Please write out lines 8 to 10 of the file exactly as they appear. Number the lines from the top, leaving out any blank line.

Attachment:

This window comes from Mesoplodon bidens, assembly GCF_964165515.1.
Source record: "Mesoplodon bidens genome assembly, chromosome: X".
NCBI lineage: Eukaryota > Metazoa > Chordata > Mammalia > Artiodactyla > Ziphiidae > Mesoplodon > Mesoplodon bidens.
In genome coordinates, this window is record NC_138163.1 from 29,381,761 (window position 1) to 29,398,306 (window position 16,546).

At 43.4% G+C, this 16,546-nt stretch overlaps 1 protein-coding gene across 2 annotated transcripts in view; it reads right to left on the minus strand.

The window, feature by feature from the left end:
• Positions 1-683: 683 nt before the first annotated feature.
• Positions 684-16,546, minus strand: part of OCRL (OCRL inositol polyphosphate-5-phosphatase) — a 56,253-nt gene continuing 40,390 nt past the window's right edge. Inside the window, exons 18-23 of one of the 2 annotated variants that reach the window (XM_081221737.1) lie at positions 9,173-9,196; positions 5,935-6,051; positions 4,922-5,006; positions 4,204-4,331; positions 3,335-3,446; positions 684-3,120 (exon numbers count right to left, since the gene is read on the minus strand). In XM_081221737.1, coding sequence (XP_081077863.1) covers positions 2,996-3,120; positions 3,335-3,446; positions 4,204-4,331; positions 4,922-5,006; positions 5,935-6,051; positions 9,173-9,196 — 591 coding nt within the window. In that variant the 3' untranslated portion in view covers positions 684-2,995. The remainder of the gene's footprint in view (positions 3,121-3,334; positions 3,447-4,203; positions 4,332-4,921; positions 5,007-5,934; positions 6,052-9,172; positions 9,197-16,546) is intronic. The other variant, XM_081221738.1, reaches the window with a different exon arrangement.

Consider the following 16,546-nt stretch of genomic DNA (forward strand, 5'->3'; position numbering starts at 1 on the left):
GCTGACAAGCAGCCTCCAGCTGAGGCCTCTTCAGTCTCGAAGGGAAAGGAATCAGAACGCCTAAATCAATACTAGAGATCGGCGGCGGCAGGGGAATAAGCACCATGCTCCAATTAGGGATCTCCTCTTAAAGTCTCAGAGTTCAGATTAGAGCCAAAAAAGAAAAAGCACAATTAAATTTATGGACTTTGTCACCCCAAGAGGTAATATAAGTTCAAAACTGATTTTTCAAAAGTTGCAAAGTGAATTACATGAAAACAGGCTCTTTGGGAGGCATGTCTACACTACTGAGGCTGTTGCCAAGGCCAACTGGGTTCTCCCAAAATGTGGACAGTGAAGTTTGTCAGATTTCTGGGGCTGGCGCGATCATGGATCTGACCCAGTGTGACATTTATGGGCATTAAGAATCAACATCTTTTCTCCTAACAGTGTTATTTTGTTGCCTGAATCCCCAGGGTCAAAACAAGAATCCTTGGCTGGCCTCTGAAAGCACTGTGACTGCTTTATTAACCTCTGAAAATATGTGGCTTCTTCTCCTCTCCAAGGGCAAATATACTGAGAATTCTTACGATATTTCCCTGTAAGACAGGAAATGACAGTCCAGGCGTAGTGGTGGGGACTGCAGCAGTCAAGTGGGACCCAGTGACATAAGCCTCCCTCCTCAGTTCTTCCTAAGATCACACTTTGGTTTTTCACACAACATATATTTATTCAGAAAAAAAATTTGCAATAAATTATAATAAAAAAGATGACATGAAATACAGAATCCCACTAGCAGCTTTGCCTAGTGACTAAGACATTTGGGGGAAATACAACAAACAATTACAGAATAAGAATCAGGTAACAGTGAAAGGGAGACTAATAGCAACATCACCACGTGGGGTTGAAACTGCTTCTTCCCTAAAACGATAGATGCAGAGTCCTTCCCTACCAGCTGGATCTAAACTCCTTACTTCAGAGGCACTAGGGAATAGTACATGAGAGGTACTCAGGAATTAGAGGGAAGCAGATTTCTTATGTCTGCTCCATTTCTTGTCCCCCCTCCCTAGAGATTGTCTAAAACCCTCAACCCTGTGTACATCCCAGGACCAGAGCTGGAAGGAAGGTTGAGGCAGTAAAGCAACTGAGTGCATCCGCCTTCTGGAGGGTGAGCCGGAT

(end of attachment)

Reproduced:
• Positions 684-16,546, minus strand: part of OCRL (OCRL inositol polyphosphate-5-phosphatase) — a 56,253-nt gene continuing 40,390 nt past the window's right edge. Inside the window, exons 18-23 of one of the 2 annotated variants that reach the window (XM_081221737.1) lie at positions 9,173-9,196; positions 5,935-6,051; positions 4,922-5,006; positions 4,204-4,331; positions 3,335-3,446; positions 684-3,120 (exon numbers count right to left, since the gene is read on the minus strand). In XM_081221737.1, coding sequence (XP_081077863.1) covers positions 2,996-3,120; positions 3,335-3,446; positions 4,204-4,331; positions 4,922-5,006; positions 5,935-6,051; positions 9,173-9,196 — 591 coding nt within the window. In that variant the 3' untranslated portion in view covers positions 684-2,995. The remainder of the gene's footprint in view (positions 3,121-3,334; positions 3,447-4,203; positions 4,332-4,921; positions 5,007-5,934; positions 6,052-9,172; positions 9,197-16,546) is intronic. The other variant, XM_081221738.1, reaches the window with a different exon arrangement.

Consider the following 16,546-nt stretch of genomic DNA (forward strand, 5'->3'; position numbering starts at 1 on the left):
GCTGACAAGCAGCCTCCAGCTGAGGCCTCTTCAGTCTCGAAGGGAAAGGAATCAGAACGCCTAAATCAATACTAGAGATCGGCGGCGGCAGGGGAATAAGCACCATGCTCCAATTAGGGATCTCCTCTTAAAGTCTCAGAGTTCAGATTAGAGCCAAAAAAGAAAAAGCACAATTAAATTTATGGACTTTGTCACCCCAAGAGGTAATATAAGTTCAAAACTGATTTTTCAAAAGTTGCAAAGTGAATTACATGAAAACAGGCTCTTTGGGAGGCATGTCTACACTACTGAGGCTGTTGCCAAGGCCAACTGGGTTCTCCCAAAATGTGGACAGTGAAGTTTGTCAGATTTCTGGGGCTGGCGCGATCATGGATCTGACCCAGTGTGACATTTATGGGCATTAAGAATCAACATCTTTTCTCCTAACAGTGTTATTTTGTTGCCTGAATCCCCAGGGTCAAAACAAGAATCCTTGGCTGGCCTCTGAAAGCACTGTGACTGCTTTATTAACCTCTGAAAATATGTGGCTTCTTCTCCTCTCCAAGGGCAAATATACTGAGAATTCTTACGATATTTCCCTGTAAGACAGGAAATGACAGTCCAGGCGTAGTGGTGGGGACTGCAGCAGTCAAGTGGGACCCAGTGACATAAGCCTCCCTCCTCAGTTCTTCCTAAGATCACACTTTGGTTTTTCACACAACATATATTTATTCAGAAAAAAAATTTGCAATAAATTATAATAAAAAAGATGACATGAAATACAGAATCCCACTAGCAGCTTTGCCTAGTGACTAAGACATTTGGGGGAAATACAACAAACAATTACAGAATAAGAATCAGGTAACAGTGAAAGGGAGACTAATAGCAACATCACCACGTGGGGTTGAAACTGCTTCTTCCCTAAAACGATAGATGCAGAGTCCTTCCCTACCAGCTGGATCTAAACTCCTTACTTCAGAGGCACTAGGGAATAGTACATGAGAGGTACTCAGGAATTAGAGGGAAGCAGATTTCTTATGTCTGCTCCATTTCTTGTCCCCCCTCCCTAGAGATTGTCTAAAACCCTCAACCCTGTGTACATCCCAGGACCAGAGCTGGAAGGAAGGTTGAGGCAGTAAAGCAACTGAGTGCATCCGCCTTCTGGAGGGTGAGCCGGAT